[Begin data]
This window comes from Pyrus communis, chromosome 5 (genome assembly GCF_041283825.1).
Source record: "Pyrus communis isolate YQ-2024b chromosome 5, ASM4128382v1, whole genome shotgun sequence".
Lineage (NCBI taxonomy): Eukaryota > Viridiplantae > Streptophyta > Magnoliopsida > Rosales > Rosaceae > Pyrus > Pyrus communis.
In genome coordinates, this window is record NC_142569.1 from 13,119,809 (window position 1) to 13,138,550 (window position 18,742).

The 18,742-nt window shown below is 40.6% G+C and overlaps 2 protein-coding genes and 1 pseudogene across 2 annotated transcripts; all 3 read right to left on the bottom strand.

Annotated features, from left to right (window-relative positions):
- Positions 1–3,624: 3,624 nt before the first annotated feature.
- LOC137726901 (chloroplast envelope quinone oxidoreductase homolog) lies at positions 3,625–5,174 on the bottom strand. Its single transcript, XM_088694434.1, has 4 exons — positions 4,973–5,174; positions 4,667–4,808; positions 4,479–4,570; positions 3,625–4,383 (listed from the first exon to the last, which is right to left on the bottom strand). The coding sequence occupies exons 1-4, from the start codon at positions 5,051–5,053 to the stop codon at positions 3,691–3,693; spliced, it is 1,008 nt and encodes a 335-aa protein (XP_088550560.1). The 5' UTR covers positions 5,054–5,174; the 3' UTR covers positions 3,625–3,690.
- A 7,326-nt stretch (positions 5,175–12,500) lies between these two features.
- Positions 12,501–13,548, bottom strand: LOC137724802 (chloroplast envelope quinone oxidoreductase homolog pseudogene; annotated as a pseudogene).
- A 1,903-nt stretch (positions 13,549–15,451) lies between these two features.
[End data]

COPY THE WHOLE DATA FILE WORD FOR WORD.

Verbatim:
This window comes from Pyrus communis, chromosome 5 (genome assembly GCF_041283825.1).
Source record: "Pyrus communis isolate YQ-2024b chromosome 5, ASM4128382v1, whole genome shotgun sequence".
Lineage (NCBI taxonomy): Eukaryota > Viridiplantae > Streptophyta > Magnoliopsida > Rosales > Rosaceae > Pyrus > Pyrus communis.
In genome coordinates, this window is record NC_142569.1 from 13,119,809 (window position 1) to 13,138,550 (window position 18,742).

The 18,742-nt window shown below is 40.6% G+C and overlaps 2 protein-coding genes and 1 pseudogene across 2 annotated transcripts; all 3 read right to left on the bottom strand.

Annotated features, from left to right (window-relative positions):
- Positions 1–3,624: 3,624 nt before the first annotated feature.
- LOC137726901 (chloroplast envelope quinone oxidoreductase homolog) lies at positions 3,625–5,174 on the bottom strand. Its single transcript, XM_088694434.1, has 4 exons — positions 4,973–5,174; positions 4,667–4,808; positions 4,479–4,570; positions 3,625–4,383 (listed from the first exon to the last, which is right to left on the bottom strand). The coding sequence occupies exons 1-4, from the start codon at positions 5,051–5,053 to the stop codon at positions 3,691–3,693; spliced, it is 1,008 nt and encodes a 335-aa protein (XP_088550560.1). The 5' UTR covers positions 5,054–5,174; the 3' UTR covers positions 3,625–3,690.
- A 7,326-nt stretch (positions 5,175–12,500) lies between these two features.
- Positions 12,501–13,548, bottom strand: LOC137724802 (chloroplast envelope quinone oxidoreductase homolog pseudogene; annotated as a pseudogene).
- A 1,903-nt stretch (positions 13,549–15,451) lies between these two features.